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December 11: Five Things You Need to Know to Start Your Day

The Apple logo is illuminated at the company's store in Hong Kong, China.

China expects to be spared from the next tranche of U.S. tariffs, Australia’s Westpac is bracing itself for a stormy general meeting, and South Korea’s low birthrates may prompt the country’s central bank to foray into the realm of unconventional policy. Here are some of the things people in markets are talking about today.

Duty Delay

The idea that the U.S. will delay tariff increases on China, due to kick in on Sunday, seems to be the prevailing consensus. Yesterday, Agriculture Secretary Sonny Perdue said the U.S. is unlikely to impose the extra tariffs on $160 billion of Chinese goods. Chinese officials are expecting a similar outcome, anticipating that President Donald Trump will delay the threatened increase, giving more time to negotiate an interim trade deal that both sides continue to insist is close to fruition. The two sides, staying in almost daily contact, have also come closer to an agreement on scaling back the tariffs already in place. But rather than removing or rolling back existing levies, the focus has been on reducing the rate of the tariffs already in effect. So far, the U.S. has added a 25% duty on about $250 billion of Chinese products and a 15% levy on another $110 billion of its imports over the course of a 20-month trade war.

Markets Mild

Asian stocks are poised for another muted open as investors debate whether China and the Trump administration will reach a meaningful trade deal ahead of the tariff deadline. Treasuries slipped ahead of Wednesday’s Federal Reserve meeting, while futures in Japan and Australia were flat, and ticked higher in Hong Kong. The S&P 500 Index fell in below-average volumes as investors digested mixed signals on the likelihood of fresh tariffs. The dollar was mixed against G-10 currencies, while crude oil fluctuated. Elsewhere, the pound rose ahead of a key political poll and just two days before a general election dominated by Brexit. The euro advanced while European bonds drifted lower after French and German economic data beat expectations.

Biggest Breach

Westpac Banking Corp. is bracing itself for a stormy annual general meeting Thursday as shareholders prepare to rebuke the lender over accusations it committed the biggest breach of money laundering laws in Australian history. Protest votes against both its pay report and the re-election of some directors loom following ballot recommendations from influential proxy advisers and the local retail shareholders’ association. Yet the bank may have warded off the threat of a motion to oust the entire board after none of the major advisory or industry groups said they would back such a radical move. Some powerful industry pension funds have also thrown their support behind the board, arguing there has been enough bloodletting. Westpac said Monday it intends to admit a large number of the allegations and is “determined to resolve” the matter with the Australian Transaction Reports and Analysis Centre.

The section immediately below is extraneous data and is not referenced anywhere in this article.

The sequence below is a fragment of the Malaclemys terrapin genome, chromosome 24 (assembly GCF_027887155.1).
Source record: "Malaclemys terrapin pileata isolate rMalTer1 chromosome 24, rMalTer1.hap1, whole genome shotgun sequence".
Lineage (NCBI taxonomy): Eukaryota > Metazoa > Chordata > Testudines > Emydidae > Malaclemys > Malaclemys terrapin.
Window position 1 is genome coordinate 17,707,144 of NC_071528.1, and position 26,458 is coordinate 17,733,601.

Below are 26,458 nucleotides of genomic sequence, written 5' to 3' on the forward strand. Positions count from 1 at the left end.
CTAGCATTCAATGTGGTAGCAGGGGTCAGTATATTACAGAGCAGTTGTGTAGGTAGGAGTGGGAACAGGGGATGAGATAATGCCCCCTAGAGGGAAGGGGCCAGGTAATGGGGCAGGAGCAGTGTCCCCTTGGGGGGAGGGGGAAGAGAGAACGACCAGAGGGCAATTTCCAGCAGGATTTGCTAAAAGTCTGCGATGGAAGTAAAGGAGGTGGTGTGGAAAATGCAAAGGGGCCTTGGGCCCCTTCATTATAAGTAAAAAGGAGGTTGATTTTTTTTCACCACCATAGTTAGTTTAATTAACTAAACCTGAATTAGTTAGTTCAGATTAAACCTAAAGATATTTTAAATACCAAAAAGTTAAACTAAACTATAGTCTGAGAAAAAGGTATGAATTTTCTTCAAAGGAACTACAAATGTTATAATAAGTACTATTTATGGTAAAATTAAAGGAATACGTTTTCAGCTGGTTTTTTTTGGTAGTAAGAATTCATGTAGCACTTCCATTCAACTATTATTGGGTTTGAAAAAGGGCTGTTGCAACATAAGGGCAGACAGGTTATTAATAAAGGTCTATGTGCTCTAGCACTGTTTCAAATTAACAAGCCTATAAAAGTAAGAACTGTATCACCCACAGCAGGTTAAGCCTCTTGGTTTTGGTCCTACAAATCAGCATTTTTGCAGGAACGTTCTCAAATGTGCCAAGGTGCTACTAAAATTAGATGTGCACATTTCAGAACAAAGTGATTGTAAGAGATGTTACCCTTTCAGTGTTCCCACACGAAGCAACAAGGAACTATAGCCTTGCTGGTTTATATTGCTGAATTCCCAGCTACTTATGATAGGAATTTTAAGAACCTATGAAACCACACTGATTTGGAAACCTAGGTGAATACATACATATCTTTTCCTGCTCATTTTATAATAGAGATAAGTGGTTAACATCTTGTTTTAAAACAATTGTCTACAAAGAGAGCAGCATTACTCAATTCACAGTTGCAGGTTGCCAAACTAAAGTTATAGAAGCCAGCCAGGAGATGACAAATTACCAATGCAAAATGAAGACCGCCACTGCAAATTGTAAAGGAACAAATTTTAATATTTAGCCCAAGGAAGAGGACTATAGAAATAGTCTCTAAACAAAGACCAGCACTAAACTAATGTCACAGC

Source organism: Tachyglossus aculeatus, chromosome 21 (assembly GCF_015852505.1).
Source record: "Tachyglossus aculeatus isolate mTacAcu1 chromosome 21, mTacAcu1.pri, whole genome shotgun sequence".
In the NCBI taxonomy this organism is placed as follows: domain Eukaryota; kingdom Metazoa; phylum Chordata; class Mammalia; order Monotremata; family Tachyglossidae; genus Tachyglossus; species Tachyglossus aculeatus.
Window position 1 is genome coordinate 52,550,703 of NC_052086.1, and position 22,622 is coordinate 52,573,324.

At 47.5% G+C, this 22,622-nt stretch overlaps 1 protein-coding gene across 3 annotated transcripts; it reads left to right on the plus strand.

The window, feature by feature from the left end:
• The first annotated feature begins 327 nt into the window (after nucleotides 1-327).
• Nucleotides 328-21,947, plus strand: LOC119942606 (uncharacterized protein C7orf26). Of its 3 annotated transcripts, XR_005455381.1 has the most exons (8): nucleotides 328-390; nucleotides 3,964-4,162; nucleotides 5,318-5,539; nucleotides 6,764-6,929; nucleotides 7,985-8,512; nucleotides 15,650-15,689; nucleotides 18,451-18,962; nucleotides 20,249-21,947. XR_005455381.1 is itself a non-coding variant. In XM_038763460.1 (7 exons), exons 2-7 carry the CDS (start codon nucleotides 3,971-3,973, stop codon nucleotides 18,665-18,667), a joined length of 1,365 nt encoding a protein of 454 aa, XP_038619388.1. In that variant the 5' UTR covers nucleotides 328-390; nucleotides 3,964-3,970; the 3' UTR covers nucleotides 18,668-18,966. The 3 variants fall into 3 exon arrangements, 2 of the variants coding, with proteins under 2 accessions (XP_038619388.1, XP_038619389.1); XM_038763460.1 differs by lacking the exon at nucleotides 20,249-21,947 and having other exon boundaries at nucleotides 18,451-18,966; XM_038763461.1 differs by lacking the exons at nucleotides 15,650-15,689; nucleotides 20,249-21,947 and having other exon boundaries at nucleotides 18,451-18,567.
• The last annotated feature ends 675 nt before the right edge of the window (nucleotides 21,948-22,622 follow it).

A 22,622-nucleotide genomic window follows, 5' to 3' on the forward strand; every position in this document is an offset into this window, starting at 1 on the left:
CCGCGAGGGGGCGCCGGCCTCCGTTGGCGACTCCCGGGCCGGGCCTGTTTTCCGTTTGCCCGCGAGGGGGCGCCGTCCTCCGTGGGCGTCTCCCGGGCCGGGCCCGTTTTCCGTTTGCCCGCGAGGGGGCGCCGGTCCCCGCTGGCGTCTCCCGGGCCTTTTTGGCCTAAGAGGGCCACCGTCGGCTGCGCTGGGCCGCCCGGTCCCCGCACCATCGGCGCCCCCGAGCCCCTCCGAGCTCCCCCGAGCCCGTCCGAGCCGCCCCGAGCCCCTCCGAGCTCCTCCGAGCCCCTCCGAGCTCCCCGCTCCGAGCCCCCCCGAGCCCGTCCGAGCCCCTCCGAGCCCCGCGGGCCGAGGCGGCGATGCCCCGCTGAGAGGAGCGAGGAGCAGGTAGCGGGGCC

Oh Baby

Newborns — or a lack thereof — could prompt the Bank of Korea to make baby steps into the realm of unconventional stimulus. That’s the view of S&P’s Asia-Pacific chief economist Shaun Roache, who points out that the demographic challenges of Korea’s rapidly ageing society are giving the BOK less room for manoeuvre with interest rates. South Korea is on track to break its own world record for the fewest babies expected per woman, according to recent data. If the trend continues, the proportion of elderly citizens in Korea will increase by more than any other country by 2050, according to the United Nations. This demographic challenge creates a reluctance to spend and a tendency to save more for retirement, especially with a pension system in Korea that is widely viewed as inadequate. This in turn pushes down the so-called neutral interest rate at which inflation is stable with full employment, Roache said in an interview in Seoul.

Bumpy Ride

Australia’s dollar is set for a turbulent 2020 as uncertainty around global growth, trade and interest rates divide analysts’ forecasts for the currency. The Aussie will drop about 5% to 65 U.S. cents by December, wrenched lower by cooling economic growth and a dovish central bank, acccording to Rabobank and Nomura Holdings Inc. Yet others disagree: the currency may jump 14% to 78 U.S. cents in the same period on easing U.S.-China trade tensions, according to Monex Europe Ltd. “A worsening in trade tensions is the biggest risk for the Aussie dollar,” said Ranko Berich, head of market analysis at Monex in London. There are signs the world’s two biggest economies are likely to strike a compromise, and the Aussie will “benefit from a knee jerk risk-on reaction to the finalization of a phase one trade deal,” he said. Australia’s dollar has slumped about 3% this year as the U.S.-China trade war has pummeled risk assets, and taken an extra-large toll of the Aussie due to its role as a proxy for China’s economy. The currency slid to a 10-year low of 66.77 U.S. cents in August before stuttering along to trade at 68.29 cents late on Tuesday in Sydney.

What We’ve Been Reading

This is what’s caught our eye over the past 24 hours.


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